I am attempting to configure Apache 2.2 from ports (in FreeBSD). I have written my very own makefile with my preferred compile options and so far as I will tell, everything appears to look at. I.e.:
make -V <env_var> __MAKE_CONF=~/mk/make.apache22.conf
returns things i expect aside from
USE_PERL5. I have attempted setting both variables in
make.apache22.conf in addition to setting the atmosphere in each and every combination there's:
export PERL5=/usr/local/bin/perl export USE_PERL5=5.12+
make -e -V USE_PERL5 -V PERL5
(i have also attempted overriding with
-E.) Another factor is the fact that I have only Perl 5.12.1 installed, therefore the version is clearly originating from either the Perl port and/or
bsd.perl.mk, however the way I am grokking
bsd.perl.mk and also the
make utility itself I do not realise why my techniques aren't working.
What shall we be held missing?
So, in a nutshell, the solution lies inside the ports system. From
Note: the distinction between the USE_* and WANT_* variables, and the WITH_* and WITHOUT_* variables, are that the former are restricted to usage inside the ports framework, and the latter are reserved for user- settable options. (Setting USE_* in /etc/make.conf is always wrong).
Usually, when setting up from the port, the
Makefile will recursively incorporate a chain of files which sooner or later earns:
which file examines all of the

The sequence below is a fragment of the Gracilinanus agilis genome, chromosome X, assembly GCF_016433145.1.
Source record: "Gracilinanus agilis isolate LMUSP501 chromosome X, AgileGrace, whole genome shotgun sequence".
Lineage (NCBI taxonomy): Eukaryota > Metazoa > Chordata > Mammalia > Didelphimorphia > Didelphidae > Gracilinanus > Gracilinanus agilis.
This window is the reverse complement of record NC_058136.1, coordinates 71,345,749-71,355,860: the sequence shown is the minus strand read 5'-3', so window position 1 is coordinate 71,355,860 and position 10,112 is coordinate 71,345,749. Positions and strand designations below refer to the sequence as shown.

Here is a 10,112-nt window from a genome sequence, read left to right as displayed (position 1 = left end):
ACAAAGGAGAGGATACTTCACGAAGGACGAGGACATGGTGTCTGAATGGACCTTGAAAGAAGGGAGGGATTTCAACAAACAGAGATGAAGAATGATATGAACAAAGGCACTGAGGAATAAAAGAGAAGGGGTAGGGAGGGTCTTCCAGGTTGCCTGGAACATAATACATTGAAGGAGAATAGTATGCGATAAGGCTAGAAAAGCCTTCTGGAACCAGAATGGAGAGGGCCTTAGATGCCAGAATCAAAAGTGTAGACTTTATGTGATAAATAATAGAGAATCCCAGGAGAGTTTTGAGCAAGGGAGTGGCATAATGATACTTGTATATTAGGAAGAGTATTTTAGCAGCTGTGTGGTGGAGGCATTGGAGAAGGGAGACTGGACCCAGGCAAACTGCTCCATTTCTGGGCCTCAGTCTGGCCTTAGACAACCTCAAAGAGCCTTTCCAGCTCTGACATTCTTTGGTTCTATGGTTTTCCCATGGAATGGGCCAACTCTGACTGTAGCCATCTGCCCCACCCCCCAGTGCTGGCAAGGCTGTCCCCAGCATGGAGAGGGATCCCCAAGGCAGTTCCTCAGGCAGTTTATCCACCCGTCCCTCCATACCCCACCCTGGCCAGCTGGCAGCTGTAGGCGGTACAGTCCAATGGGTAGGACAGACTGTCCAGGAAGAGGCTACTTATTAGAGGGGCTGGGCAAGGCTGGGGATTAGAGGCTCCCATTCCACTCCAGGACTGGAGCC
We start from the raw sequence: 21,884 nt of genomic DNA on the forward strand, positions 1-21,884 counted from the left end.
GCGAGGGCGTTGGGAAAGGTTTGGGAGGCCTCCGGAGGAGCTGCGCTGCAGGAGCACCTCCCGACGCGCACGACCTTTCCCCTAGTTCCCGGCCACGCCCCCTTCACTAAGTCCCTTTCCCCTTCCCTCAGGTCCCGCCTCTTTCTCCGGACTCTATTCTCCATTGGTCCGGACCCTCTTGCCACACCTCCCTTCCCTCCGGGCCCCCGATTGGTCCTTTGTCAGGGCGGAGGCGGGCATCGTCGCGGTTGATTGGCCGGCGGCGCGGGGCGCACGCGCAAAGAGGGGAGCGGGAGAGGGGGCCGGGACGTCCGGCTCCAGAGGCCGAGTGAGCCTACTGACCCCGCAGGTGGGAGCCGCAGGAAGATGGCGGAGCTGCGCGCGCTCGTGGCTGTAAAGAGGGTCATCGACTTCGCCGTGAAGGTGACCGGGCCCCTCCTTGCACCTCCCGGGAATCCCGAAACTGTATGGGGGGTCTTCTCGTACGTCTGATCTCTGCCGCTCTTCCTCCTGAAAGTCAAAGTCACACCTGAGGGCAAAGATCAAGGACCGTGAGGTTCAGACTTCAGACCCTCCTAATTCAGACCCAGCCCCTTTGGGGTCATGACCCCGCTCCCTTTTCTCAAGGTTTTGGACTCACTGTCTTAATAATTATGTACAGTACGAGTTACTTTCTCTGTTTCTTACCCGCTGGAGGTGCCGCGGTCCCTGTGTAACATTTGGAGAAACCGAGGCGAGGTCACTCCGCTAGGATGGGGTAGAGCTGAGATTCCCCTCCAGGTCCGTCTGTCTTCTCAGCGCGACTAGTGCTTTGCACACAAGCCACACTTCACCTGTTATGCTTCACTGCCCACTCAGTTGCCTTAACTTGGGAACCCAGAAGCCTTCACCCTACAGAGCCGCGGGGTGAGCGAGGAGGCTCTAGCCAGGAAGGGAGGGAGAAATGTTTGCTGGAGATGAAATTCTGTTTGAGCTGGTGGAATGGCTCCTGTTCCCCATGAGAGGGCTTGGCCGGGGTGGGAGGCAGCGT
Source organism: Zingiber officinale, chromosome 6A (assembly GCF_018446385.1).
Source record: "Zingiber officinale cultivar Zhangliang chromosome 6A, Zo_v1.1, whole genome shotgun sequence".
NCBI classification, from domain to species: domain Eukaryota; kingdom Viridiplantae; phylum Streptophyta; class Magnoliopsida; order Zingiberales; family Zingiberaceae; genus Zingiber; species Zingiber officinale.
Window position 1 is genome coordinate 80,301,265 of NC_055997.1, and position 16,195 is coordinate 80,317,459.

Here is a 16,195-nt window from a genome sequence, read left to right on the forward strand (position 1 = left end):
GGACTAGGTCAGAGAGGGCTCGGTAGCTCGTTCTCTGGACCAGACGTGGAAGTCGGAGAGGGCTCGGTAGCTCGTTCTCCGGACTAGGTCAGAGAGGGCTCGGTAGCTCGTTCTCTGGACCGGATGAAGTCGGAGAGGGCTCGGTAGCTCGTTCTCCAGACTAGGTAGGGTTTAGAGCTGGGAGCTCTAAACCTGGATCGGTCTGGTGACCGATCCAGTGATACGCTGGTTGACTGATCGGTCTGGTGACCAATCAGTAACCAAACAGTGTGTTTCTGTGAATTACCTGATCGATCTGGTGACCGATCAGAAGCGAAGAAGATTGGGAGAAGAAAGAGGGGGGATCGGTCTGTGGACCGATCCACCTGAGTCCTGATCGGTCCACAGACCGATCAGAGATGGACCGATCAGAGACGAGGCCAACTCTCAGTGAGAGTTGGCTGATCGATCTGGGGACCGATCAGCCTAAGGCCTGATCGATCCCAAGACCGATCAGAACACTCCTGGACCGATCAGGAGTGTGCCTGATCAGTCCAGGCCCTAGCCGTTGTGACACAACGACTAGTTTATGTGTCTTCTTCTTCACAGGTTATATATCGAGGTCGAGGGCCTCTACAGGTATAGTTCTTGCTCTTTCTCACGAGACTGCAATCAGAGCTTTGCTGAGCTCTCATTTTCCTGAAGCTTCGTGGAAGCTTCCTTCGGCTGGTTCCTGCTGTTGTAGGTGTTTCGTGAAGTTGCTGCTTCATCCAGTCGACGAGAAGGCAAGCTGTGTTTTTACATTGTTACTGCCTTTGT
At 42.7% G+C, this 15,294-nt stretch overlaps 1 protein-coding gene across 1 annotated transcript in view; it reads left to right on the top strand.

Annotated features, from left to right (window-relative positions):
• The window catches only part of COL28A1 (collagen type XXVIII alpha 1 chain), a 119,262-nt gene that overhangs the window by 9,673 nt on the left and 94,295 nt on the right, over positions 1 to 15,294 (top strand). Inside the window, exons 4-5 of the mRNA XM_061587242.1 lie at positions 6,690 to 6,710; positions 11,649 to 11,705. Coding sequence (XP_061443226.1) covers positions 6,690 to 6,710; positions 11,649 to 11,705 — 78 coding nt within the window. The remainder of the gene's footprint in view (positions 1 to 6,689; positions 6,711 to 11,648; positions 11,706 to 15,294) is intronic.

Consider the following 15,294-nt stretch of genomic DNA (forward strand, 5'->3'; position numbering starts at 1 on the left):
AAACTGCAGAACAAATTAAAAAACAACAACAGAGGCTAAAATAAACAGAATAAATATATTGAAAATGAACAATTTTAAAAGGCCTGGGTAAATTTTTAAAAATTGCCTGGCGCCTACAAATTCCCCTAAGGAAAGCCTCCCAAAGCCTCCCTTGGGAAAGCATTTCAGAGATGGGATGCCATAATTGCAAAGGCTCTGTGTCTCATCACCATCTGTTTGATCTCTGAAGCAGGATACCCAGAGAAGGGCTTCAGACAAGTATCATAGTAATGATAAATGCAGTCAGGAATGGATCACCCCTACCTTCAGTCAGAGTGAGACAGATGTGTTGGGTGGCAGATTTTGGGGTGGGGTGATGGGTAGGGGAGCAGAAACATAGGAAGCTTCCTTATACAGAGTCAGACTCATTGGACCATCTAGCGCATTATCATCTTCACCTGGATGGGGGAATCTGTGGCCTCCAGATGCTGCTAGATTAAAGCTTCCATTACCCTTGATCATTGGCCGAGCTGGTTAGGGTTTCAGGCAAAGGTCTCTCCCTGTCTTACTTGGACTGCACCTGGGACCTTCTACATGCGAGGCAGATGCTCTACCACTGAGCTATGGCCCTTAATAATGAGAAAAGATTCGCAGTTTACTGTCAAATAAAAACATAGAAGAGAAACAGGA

PERL* variables defined the port's
bsd.perl.mk hard-codes the needed Perl version and can install the Perl port whether it is not already around the system.
The ports product is pretty awesome, however i find this kind of factor frustrating because there does not seem to be any straightforward method to configure a port to construct and/or operated with pre-existing software.
UPDATE August 8, 2010:
The end result is you can either use ports or else you don't. If you do not, you need to by hand configure and track everything yourself however, you will also get the most recent and (hopefully) finest. The ports product is good, especially since each port could be set up as necessary and also you get the benefits of easy improving and package management. (For, say, making custom put together packages to set up into jails--especially utilizing a tool like ezjail.) However that sometimes you need to wait a little before a port is up-to-date towards the latest version. This is not a large deal for common software, but you may be waiting a while for additional obscure products.
Ultimately, the answer here's to set up the Perl 5.12 port and move from there.